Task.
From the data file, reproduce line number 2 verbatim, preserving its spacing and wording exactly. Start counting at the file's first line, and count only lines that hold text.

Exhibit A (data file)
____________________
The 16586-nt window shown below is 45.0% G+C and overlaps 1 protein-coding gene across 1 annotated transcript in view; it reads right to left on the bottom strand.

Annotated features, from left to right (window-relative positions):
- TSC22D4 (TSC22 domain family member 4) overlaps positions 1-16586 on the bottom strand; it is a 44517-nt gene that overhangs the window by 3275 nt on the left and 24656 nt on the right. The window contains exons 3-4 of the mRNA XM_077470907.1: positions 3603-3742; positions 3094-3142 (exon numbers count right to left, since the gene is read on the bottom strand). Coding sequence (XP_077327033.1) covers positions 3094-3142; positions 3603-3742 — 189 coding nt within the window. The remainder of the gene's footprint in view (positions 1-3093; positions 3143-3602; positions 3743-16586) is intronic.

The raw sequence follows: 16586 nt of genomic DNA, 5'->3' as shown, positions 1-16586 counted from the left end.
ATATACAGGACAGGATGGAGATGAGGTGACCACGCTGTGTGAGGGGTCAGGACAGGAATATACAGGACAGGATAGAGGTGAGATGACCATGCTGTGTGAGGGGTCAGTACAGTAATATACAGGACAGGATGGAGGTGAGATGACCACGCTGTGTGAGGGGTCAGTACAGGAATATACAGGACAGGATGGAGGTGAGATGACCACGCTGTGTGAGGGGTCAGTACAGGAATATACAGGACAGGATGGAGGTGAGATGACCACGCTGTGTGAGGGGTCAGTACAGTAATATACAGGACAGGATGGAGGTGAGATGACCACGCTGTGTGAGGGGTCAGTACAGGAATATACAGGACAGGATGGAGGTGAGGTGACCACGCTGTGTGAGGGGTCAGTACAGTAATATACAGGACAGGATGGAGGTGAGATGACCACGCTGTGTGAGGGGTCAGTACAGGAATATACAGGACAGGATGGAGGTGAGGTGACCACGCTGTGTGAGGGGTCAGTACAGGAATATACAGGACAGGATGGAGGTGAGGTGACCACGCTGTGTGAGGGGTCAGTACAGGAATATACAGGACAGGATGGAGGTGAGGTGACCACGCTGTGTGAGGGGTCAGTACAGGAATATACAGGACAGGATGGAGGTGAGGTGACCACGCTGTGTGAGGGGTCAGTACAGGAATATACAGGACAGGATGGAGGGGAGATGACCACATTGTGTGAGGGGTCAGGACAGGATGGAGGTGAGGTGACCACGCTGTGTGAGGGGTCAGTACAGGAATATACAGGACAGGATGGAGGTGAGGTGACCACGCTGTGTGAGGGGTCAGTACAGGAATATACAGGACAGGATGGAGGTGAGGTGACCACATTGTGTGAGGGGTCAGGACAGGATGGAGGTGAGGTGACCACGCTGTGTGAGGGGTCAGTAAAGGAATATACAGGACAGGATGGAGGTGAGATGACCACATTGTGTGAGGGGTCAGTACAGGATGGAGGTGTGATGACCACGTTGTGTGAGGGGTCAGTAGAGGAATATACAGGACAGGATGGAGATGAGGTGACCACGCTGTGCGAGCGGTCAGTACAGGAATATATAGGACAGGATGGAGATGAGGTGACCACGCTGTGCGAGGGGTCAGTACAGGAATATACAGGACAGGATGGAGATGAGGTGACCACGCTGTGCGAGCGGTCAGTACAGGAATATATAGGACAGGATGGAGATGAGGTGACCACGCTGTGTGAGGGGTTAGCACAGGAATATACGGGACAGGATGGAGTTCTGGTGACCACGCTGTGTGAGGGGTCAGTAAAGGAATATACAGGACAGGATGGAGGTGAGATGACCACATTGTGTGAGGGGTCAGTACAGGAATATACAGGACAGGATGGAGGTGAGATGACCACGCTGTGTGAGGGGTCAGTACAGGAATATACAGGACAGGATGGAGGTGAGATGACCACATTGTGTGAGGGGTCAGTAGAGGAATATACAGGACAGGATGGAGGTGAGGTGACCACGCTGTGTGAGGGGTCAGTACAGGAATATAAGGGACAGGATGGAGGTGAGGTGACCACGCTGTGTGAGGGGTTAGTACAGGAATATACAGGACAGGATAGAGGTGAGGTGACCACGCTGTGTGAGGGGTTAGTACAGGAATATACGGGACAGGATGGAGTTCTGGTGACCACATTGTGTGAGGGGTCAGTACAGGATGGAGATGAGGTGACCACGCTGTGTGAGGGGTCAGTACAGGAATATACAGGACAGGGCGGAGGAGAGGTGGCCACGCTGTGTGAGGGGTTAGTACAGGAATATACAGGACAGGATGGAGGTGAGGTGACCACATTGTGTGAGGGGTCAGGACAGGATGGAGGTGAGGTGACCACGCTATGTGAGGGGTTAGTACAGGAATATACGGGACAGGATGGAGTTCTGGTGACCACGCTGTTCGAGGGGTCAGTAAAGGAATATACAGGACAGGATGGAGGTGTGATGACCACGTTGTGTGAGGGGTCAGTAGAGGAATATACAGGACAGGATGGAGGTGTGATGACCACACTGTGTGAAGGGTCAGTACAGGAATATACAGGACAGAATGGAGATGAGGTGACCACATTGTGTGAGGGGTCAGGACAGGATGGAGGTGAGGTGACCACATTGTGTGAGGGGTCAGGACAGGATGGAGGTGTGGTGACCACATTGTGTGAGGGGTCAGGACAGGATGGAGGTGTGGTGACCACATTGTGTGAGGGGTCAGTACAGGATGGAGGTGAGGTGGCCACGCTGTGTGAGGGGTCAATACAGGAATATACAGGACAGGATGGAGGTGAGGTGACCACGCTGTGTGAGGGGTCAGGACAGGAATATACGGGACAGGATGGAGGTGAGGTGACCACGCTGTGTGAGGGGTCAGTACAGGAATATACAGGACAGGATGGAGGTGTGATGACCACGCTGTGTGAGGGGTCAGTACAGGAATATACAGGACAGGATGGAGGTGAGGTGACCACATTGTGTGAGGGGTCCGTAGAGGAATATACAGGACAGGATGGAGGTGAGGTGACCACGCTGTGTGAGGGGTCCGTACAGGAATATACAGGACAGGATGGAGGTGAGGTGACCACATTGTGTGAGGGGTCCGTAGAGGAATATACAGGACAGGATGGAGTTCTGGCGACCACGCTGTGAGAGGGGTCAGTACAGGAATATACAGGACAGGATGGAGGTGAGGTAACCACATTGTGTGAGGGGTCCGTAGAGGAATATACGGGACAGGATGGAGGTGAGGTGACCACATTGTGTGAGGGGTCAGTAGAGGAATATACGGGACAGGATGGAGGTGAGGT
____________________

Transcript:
Annotated features, from left to right (window-relative positions):